Describing the Labour Party

Mr. Dillow:

Instead, the party has become, at best, just another consumer good provided by big business, and, at worst, a cabal of megalomaniacs clinging to office for its own sake.

I\’d argue slightly. At best "a cabal of magalomaniacs…."

At worst would be "a cabal of competent megalomaniacs…"

There\’s an awful lot of ruin in a nation and one of our best defences against those limits being breached is that those who put themselves forward to try and rule it are inevitably dipstick third raters.

9 thoughts on “Describing the Labour Party”

  1. “those who put themselves forward to try and rule it are inevitably dipstick third raters.”

    But it didn’t used to be like that. If you look into it, the academic credentials of both front benches in Parliament used to be impressive through to the end 1980s.

    Think on it: Harold Macmillan – Oxford first in history; Maudling and Denis Healey, double firsts in Greats; Powell, a professor of classics at 26; Gaitskell, Wilson and Tony Crosland, all economics dons; Clement Attlee, law lecturer at the LSE; Hugh Dalton, reader in economics at the LSE; RAB Butler left politics to become Master of Trinity, Cambridge; Sir Keith Joseph, Fellow of All Souls; Mrs T, Oxford research degree in chemistry and member of the Bar, Douglas Jay, Fellow of All Souls; etc etc.

  2. Better some questions: Why do we keep electing third-rate dipsticks? What makes the political climate so unpleasant, that competent people of intelligence and integrity are no longer interested in being part of the process in spite of the rewards?

  3. Eva – There are at least two mutually reinforcing factors at work nowadays which didn’t apply a generation ago.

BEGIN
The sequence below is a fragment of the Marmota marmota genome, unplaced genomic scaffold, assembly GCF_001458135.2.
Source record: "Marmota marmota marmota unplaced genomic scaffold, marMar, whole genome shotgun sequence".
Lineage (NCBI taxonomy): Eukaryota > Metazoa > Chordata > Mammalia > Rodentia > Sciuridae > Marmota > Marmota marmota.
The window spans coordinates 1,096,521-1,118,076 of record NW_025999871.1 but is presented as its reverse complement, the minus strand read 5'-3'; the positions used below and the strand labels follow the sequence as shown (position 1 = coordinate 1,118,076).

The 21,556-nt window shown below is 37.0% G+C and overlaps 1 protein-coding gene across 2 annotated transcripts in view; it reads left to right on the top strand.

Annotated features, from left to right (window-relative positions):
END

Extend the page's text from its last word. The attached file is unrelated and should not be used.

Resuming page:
By several accounts, the average earnings premium which graduates can attract is greater now than it was in the 1970s so there is less incentive for graduates to seeks careers in politics to earn fame and fortune. As best I can gather, the inequality of pay in work generally diminished on trend from the 1930s through to about the mid 1970s and has increased on trend since.

    Secondly, we now have much less faith in what governments can accomplish in office than we used to so there is less motivation for those who feel impelled to go into politics to sort out the troubles of “society” and “the world”. Besides, control freaks are more likely to find a business career more conducive to the realisation of their proclivities.

    Harold Macmillan wrote a book: The Middle Way (1938), to introduce Keynesianism to the Conservative Party. We emerged from WW2 with great hopes that governments would reform an economic system that had inflicted what we considered to be the appalling social evils of the depression in the 1930s – and regardless of the warnings of Hayek in: The Road to Serfdom (1944).

    We had fiscal and monetary policies through the 1950s and into the 1960s that were widely described as Butskellism – a political consensus embracing the policy prescriptions of RAB Butler and Hugh Gaitskell. As PM in 1961, Macmillan announced the creation of the National Economic Development Office and Council – in admitted emulation of French institutions which were widely believed at the time to have promoted faster economic growth in France than in Britain during the 1950s. He also made the first (albeit abortive) application to join the European Common Market. By the 1980s, Macmillan was describing Mrs T’s policy of privatising the nationalised industries as “like selling the family silver”. Macmillan’s government was the high point of corporatism in Britain.

    In 1998, Tony Blair attempted to restore a belief in a vision of “The Third Way” – notwithstanding that its provenance extended back to Mussolini – and that was widely panned in much of the MSM. As Ted Honderich put it: “I’m increasingly coming to the opinion that Blair’s main problem is that he’s not very bright.”,,1442559,00.html

    The prevailing current political vogue for Libertarianism then took off.

    A personal view is that the frequent cry for “free markets” is an unmitigated nonsense. Functioning and efficient markets crucially depend on complex infrastructures of laws, regulations, enforcement mechanisms and politically independent judicial systems. Scrap that and we end up with bandit capitalism. The politically productive argument is about how to tweak the infrasture to achieve better economic growth providing, as best we can, that externalities (spill-overs) are internalised.